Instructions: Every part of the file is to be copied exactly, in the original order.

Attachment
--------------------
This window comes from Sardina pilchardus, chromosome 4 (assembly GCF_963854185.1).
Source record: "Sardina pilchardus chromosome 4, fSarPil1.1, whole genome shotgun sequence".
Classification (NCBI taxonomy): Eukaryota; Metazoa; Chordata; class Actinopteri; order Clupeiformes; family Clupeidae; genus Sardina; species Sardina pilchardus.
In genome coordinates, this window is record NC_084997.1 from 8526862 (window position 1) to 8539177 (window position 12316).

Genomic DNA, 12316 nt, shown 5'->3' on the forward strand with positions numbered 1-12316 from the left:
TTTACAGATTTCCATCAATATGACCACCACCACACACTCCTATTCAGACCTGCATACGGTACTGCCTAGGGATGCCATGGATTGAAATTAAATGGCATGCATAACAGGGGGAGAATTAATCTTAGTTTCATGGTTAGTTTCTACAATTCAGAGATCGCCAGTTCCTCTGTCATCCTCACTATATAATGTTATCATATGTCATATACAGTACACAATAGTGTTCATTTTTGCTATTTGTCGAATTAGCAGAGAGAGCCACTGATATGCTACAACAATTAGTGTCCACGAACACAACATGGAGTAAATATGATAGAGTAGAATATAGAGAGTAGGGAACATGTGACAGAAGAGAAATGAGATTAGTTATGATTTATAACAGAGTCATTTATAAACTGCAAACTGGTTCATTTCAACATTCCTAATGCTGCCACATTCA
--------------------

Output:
This window comes from Sardina pilchardus, chromosome 4 (assembly GCF_963854185.1).
Source record: "Sardina pilchardus chromosome 4, fSarPil1.1, whole genome shotgun sequence".
Classification (NCBI taxonomy): Eukaryota; Metazoa; Chordata; class Actinopteri; order Clupeiformes; family Clupeidae; genus Sardina; species Sardina pilchardus.
In genome coordinates, this window is record NC_084997.1 from 8526862 (window position 1) to 8539177 (window position 12316).

Genomic DNA, 12316 nt, shown 5'->3' on the forward strand with positions numbered 1-12316 from the left:
TTTACAGATTTCCATCAATATGACCACCACCACACACTCCTATTCAGACCTGCATACGGTACTGCCTAGGGATGCCATGGATTGAAATTAAATGGCATGCATAACAGGGGGAGAATTAATCTTAGTTTCATGGTTAGTTTCTACAATTCAGAGATCGCCAGTTCCTCTGTCATCCTCACTATATAATGTTATCATATGTCATATACAGTACACAATAGTGTTCATTTTTGCTATTTGTCGAATTAGCAGAGAGAGCCACTGATATGCTACAACAATTAGTGTCCACGAACACAACATGGAGTAAATATGATAGAGTAGAATATAGAGAGTAGGGAACATGTGACAGAAGAGAAATGAGATTAGTTATGATTTATAACAGAGTCATTTATAAACTGCAAACTGGTTCATTTCAACATTCCTAATGCTGCCACATTCA